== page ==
Development: 
Threats:Accidental damage by cavers; increased sediment load into cave; dumping of fallen animals and household waste.
Uses
Uses:Caving
Potential:The potential for fruitful research and exploration in the Reyfad-Pollnacrom-Polltullybrack system is massive. The complex hydrology of the area has received very limited attention leaving the following sinks untraced; Bush Sink, Watson's Sink, Mad Pot, Keyhole Sink, Murphy's Hole, Rattle Hole, Ivy Hole, Brennan's Rocks Sink, Seltanacool Sink, Pollmore and Pollbeg. There is an estimated minimum of 5km of passage between the limits of exploration in the system to the end of Carrickbeg Cave. The main areas where speleological exploration could take place are; Coleman's Cavern, Rory's Aven, Reyfadhoo, downstream Aghnahoo and all the surface sites listed above. The detailed study of the clastic sediments found in the Reyfad system may reveal more information on the glaciation of the area and the speleogenesis.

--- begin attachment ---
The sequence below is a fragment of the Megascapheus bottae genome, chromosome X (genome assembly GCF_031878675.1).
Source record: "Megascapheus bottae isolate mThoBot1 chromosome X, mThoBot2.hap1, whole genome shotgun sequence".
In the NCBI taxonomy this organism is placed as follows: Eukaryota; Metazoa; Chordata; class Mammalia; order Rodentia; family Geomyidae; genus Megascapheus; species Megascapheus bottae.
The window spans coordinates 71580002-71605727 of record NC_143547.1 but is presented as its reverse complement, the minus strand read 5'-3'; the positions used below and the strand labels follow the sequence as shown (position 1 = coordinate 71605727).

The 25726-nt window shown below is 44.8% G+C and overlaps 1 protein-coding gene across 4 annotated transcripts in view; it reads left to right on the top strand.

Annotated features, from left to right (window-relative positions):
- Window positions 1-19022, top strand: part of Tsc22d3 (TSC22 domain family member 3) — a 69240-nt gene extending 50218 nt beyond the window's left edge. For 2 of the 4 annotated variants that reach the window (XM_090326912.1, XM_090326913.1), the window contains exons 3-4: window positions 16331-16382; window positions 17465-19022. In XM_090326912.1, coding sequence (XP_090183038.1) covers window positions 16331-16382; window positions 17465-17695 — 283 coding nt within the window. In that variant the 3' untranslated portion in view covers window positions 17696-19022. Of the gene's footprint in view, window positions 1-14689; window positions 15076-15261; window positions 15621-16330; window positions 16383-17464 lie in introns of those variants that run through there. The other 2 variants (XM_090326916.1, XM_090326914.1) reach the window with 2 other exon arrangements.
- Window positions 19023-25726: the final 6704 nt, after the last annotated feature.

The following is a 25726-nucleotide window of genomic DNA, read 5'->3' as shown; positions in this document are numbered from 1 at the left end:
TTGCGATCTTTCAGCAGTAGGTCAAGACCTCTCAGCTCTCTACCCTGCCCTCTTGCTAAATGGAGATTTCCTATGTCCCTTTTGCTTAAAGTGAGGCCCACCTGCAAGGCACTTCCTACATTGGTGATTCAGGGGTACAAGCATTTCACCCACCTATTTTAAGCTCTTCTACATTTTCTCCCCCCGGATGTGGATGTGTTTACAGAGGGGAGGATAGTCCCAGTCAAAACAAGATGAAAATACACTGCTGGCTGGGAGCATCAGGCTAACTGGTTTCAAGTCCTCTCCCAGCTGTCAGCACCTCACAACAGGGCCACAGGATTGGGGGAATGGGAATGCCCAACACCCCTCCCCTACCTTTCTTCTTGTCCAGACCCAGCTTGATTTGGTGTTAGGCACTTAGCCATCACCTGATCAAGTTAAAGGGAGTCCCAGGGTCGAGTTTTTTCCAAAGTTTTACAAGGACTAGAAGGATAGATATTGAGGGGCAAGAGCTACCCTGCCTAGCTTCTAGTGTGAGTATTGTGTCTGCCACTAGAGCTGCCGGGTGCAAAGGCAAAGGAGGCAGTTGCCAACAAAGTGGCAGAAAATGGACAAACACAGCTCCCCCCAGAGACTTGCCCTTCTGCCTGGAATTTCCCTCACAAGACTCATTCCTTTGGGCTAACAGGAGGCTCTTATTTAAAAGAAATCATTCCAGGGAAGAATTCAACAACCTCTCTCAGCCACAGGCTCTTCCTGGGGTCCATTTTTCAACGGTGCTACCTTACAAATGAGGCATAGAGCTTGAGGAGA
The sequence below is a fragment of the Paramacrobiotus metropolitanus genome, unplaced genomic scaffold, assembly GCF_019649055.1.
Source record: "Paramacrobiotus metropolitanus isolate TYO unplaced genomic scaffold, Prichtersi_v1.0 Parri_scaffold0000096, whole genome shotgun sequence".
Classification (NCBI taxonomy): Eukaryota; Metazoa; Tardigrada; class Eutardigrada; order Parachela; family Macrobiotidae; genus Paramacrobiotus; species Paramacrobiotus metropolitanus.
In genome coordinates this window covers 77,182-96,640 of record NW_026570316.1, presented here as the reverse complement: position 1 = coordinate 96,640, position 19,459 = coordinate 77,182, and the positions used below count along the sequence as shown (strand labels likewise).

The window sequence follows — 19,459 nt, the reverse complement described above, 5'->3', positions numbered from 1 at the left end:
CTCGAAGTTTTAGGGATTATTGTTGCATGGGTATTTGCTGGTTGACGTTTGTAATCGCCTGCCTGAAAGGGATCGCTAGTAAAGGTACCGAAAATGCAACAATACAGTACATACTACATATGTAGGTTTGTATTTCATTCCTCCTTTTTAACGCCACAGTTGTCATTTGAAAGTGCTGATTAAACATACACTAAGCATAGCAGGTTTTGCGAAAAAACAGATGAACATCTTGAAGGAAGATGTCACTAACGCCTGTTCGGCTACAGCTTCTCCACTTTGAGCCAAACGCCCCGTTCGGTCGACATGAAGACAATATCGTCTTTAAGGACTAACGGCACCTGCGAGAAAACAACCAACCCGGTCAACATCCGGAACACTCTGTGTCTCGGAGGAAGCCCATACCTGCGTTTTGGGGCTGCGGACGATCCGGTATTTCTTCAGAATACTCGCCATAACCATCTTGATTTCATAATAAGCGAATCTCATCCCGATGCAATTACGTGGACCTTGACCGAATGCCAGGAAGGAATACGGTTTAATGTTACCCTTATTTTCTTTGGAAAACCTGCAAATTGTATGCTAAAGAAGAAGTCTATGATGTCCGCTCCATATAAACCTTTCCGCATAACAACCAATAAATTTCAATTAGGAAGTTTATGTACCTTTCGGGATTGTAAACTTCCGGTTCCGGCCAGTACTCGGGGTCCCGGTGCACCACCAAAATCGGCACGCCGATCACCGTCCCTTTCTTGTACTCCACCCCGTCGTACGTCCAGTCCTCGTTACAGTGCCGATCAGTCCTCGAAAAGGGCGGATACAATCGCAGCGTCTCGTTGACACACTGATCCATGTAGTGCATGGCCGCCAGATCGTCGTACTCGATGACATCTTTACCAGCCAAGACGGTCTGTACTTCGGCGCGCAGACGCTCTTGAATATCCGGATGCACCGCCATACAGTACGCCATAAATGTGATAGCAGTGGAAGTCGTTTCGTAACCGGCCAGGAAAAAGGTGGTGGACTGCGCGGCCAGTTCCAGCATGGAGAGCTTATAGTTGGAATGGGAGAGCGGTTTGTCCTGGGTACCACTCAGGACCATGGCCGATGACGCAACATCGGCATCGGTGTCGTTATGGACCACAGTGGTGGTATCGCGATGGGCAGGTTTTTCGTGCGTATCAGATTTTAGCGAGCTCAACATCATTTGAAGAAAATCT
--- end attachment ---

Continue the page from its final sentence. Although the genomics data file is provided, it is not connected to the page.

Educ. Level:Not entered
References